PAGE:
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Farmers in central Burma’s Madaya have vandalised a local fishery pond in a show of anger over the reluctance of the fishery owners to negotiate a land ownership claim.
The destruction of the company’s property is the latest of a string of incidents in an on-going land dispute between the farmers and Sanpyo Fisheries.
On 1 June, the company’s owner failed to attend a scheduled meeting with the farmers, sending a representative in his place. Incensed, the farmers abandoned the meeting and started to demolish the pond’s barriers.
Residents from four villages in Madaya Township say that 300 acres of land were taken from them by the military in the early 1990’s. Sanpyo, who constructed a fish-breeding pond on the disputed grounds, are now leasing that land from the military.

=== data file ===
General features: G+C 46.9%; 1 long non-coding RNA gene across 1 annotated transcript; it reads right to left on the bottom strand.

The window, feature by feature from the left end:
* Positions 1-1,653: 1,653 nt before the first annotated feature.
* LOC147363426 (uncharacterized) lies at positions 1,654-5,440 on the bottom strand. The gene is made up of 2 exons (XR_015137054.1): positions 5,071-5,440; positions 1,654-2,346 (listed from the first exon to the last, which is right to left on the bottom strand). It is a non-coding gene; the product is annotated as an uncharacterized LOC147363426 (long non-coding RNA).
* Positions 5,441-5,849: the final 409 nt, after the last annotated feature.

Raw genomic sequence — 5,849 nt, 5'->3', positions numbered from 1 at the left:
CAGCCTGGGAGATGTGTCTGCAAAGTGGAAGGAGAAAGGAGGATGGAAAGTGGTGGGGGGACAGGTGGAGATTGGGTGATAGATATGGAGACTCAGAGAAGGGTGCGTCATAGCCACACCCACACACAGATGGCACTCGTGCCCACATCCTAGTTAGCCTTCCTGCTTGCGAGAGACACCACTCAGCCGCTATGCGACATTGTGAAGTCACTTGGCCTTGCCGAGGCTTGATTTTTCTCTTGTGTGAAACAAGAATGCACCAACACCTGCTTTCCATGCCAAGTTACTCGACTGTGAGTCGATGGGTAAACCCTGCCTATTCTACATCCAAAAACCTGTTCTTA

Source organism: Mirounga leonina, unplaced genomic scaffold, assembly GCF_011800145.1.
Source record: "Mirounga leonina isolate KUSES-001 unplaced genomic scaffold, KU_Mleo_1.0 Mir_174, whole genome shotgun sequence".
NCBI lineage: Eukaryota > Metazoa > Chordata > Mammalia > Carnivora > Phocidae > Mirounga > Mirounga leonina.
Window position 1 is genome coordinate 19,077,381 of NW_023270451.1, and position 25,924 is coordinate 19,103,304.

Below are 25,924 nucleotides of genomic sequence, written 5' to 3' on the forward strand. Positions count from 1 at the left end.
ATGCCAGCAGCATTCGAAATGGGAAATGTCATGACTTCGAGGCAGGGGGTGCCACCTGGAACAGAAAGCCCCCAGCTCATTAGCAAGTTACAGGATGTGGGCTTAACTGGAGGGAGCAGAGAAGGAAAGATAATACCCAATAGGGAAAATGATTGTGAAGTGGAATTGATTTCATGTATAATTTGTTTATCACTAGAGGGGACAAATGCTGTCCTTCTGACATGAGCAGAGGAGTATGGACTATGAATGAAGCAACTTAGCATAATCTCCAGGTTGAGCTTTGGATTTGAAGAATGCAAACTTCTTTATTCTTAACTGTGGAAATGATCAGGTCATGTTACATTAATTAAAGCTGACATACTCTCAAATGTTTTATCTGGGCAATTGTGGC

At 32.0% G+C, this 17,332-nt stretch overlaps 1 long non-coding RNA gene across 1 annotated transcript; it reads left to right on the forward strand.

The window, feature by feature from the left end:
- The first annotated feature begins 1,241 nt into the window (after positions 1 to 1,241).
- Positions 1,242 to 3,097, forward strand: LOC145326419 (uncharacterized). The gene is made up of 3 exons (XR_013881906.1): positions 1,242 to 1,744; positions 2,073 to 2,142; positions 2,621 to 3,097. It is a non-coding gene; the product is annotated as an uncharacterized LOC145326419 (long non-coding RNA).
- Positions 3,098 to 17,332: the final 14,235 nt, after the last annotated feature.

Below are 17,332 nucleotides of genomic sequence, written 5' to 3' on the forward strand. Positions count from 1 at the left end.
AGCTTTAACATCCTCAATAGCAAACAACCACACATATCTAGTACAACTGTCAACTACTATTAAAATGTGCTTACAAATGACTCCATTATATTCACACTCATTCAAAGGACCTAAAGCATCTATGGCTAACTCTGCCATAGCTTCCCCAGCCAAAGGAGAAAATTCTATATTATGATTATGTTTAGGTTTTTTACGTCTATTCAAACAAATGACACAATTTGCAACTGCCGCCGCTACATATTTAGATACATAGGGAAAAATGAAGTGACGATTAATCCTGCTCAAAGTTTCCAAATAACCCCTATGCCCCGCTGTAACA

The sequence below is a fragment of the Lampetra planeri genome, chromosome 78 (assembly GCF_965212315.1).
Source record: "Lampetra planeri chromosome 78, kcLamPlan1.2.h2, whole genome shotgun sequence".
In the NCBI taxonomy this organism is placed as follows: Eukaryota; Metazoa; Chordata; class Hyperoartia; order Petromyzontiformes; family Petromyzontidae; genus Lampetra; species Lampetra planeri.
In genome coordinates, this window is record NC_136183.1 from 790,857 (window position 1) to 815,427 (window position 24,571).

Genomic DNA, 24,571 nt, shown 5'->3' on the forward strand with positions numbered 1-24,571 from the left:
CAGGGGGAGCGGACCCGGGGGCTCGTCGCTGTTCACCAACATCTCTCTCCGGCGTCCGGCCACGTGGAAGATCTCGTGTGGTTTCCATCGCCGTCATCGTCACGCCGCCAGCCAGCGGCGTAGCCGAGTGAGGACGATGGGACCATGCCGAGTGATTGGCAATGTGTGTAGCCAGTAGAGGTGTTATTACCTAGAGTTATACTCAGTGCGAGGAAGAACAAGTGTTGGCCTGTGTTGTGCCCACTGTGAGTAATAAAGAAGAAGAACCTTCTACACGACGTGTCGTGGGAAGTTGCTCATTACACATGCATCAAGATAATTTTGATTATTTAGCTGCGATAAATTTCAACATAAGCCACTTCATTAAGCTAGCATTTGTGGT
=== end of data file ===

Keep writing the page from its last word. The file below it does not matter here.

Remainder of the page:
Myint Myint Aye, a rights activist from the civil society group Meikhtila Public Assistance Network, has been assisting the farmers in their dispute. She says the company has built on land that was never was part of the initial scheme.
“The army had confiscated land in the area, but there are also around 100 acres that were not included in the confiscation scheme. No compensation was paid to the farmers.”
Last month, Madaya police charged six farmers with crimes varying from criminal intimidation to vandalism and trespassing after the protest group broke through the pond’s barriers on 8 May.
The Madaya farmers stepped up their protests in January, buoyed by the establishment of a parliamentary land commission to compensate or administer the return of land confiscated under the previous military government. But their repeated calls to district authorities have gone unanswered.
The farmers have vowed to begin ploughing the land for cultivation if the situation remains unchanged.
“We do not want compensation,” said farmer Win Maung. “We just want our land back. Our families can then live off it for the rest of their lives.”